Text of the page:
A reflection for Remembrance Day
Watching Journey’s End this week, brilliantly performed by a cast of Marlborough College pupils, I was once more struck by the ‘matter-of-factness’ with which so many gave and risked their lives. No great sense of heroism or vocation to fight for justice, peace and freedom, but much more a sense that this is just what needs to be done. Continue reading “Remembering and Responding” →
Sermon preached at St Mary Magdalene Winterbourne Monkton
22nd October 2017: Trinity 19; Readings 1 Thessalonians 1.1-10 & Matthew 22.15-22
‘Render to Caesar the things that are Caesar’s; and to God the things that are God’s.’ They are to many of us, I suspect familiar words. They are easy to remember, maybe not least because they are so deceptively simple. At face value, Jesus seems to say: there are two categories: worldly things and Godly things. The secular and the sacred. Put whatever it is you’re unsure about in one of those two categories, and you’ll be fine.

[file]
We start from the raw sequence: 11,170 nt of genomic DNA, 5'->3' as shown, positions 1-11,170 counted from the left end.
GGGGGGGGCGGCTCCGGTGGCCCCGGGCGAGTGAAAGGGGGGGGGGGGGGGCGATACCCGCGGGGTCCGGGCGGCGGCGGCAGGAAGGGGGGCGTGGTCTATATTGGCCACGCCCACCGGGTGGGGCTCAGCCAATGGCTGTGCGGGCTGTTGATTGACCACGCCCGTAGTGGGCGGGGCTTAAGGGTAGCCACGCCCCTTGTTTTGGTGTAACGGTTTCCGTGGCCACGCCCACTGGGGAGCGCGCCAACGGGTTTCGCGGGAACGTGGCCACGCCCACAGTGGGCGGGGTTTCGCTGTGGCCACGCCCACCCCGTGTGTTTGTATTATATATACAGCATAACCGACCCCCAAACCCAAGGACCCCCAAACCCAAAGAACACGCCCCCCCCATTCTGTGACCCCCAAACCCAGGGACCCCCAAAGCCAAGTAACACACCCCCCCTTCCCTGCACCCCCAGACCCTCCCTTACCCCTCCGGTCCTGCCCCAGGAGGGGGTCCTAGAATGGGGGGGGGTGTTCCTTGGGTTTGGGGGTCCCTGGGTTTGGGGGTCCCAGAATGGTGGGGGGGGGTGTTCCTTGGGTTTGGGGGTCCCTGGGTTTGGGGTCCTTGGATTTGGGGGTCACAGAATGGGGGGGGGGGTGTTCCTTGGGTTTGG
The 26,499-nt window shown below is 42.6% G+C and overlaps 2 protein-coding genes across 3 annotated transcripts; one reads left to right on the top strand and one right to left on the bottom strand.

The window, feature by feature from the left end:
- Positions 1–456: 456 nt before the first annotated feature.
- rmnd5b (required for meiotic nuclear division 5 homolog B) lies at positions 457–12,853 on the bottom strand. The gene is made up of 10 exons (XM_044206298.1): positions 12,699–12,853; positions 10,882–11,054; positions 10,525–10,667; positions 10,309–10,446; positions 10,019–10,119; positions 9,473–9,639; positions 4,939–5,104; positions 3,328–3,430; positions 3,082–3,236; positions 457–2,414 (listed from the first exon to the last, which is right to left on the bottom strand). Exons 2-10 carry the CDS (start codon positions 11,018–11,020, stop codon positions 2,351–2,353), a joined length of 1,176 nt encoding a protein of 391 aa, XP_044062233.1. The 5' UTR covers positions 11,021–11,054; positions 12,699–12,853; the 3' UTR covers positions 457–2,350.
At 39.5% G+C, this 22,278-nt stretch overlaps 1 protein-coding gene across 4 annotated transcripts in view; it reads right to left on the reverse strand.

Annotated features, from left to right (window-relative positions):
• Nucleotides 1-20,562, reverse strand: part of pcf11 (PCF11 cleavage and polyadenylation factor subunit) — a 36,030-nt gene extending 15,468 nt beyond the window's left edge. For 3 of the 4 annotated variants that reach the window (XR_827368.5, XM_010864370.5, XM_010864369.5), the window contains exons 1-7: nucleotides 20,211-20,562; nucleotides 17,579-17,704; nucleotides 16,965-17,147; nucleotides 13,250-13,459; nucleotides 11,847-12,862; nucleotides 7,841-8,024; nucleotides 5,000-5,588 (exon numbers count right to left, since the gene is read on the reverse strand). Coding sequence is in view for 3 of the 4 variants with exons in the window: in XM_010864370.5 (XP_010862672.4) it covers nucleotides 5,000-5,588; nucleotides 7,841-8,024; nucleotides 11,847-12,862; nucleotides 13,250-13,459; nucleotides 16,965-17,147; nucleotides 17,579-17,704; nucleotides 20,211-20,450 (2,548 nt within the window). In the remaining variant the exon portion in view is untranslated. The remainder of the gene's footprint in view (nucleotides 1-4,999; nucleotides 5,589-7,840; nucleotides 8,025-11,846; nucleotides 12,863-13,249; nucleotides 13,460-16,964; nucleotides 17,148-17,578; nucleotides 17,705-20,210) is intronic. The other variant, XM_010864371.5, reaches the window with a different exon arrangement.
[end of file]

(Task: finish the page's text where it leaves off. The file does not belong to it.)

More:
Thus, it has something to say about the importance both of our secular tasks, our jobs, our daily busyness, and about the sacred, about our worship and about the church. However, as with so many if not all of Jesus’ sayings and teachings, what seems so simple, actually points to the complexity of human life. The complexity of our relationships with each other, and with God. The complexity of negotiating our way through our civic and sacred duties.
Continue reading “The things that are God’s” →